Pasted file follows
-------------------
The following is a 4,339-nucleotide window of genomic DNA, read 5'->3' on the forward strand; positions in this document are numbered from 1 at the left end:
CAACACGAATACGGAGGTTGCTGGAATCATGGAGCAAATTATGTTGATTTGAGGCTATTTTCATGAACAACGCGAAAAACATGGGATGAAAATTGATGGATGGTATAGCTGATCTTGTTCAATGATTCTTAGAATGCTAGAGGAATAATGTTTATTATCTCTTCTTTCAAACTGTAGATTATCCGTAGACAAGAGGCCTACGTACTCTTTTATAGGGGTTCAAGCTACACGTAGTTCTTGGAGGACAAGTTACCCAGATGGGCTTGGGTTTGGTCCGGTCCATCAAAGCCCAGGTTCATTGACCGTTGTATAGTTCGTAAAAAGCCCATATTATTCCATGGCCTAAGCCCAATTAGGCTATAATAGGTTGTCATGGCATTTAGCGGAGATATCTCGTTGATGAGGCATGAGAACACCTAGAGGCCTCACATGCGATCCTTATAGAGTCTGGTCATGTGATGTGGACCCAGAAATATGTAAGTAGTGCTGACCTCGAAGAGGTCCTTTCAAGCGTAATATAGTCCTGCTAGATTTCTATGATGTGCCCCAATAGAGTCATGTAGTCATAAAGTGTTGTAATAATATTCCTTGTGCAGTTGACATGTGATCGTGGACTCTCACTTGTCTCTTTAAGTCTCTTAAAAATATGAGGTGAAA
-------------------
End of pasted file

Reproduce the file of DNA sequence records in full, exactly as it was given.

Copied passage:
The following is a 4,339-nucleotide window of genomic DNA, read 5'->3' on the forward strand; positions in this document are numbered from 1 at the left end:
CAACACGAATACGGAGGTTGCTGGAATCATGGAGCAAATTATGTTGATTTGAGGCTATTTTCATGAACAACGCGAAAAACATGGGATGAAAATTGATGGATGGTATAGCTGATCTTGTTCAATGATTCTTAGAATGCTAGAGGAATAATGTTTATTATCTCTTCTTTCAAACTGTAGATTATCCGTAGACAAGAGGCCTACGTACTCTTTTATAGGGGTTCAAGCTACACGTAGTTCTTGGAGGACAAGTTACCCAGATGGGCTTGGGTTTGGTCCGGTCCATCAAAGCCCAGGTTCATTGACCGTTGTATAGTTCGTAAAAAGCCCATATTATTCCATGGCCTAAGCCCAATTAGGCTATAATAGGTTGTCATGGCATTTAGCGGAGATATCTCGTTGATGAGGCATGAGAACACCTAGAGGCCTCACATGCGATCCTTATAGAGTCTGGTCATGTGATGTGGACCCAGAAATATGTAAGTAGTGCTGACCTCGAAGAGGTCCTTTCAAGCGTAATATAGTCCTGCTAGATTTCTATGATGTGCCCCAATAGAGTCATGTAGTCATAAAGTGTTGTAATAATATTCCTTGTGCAGTTGACATGTGATCGTGGACTCTCACTTGTCTCTTTAAGTCTCTTAAAAATATGAGGTGAAA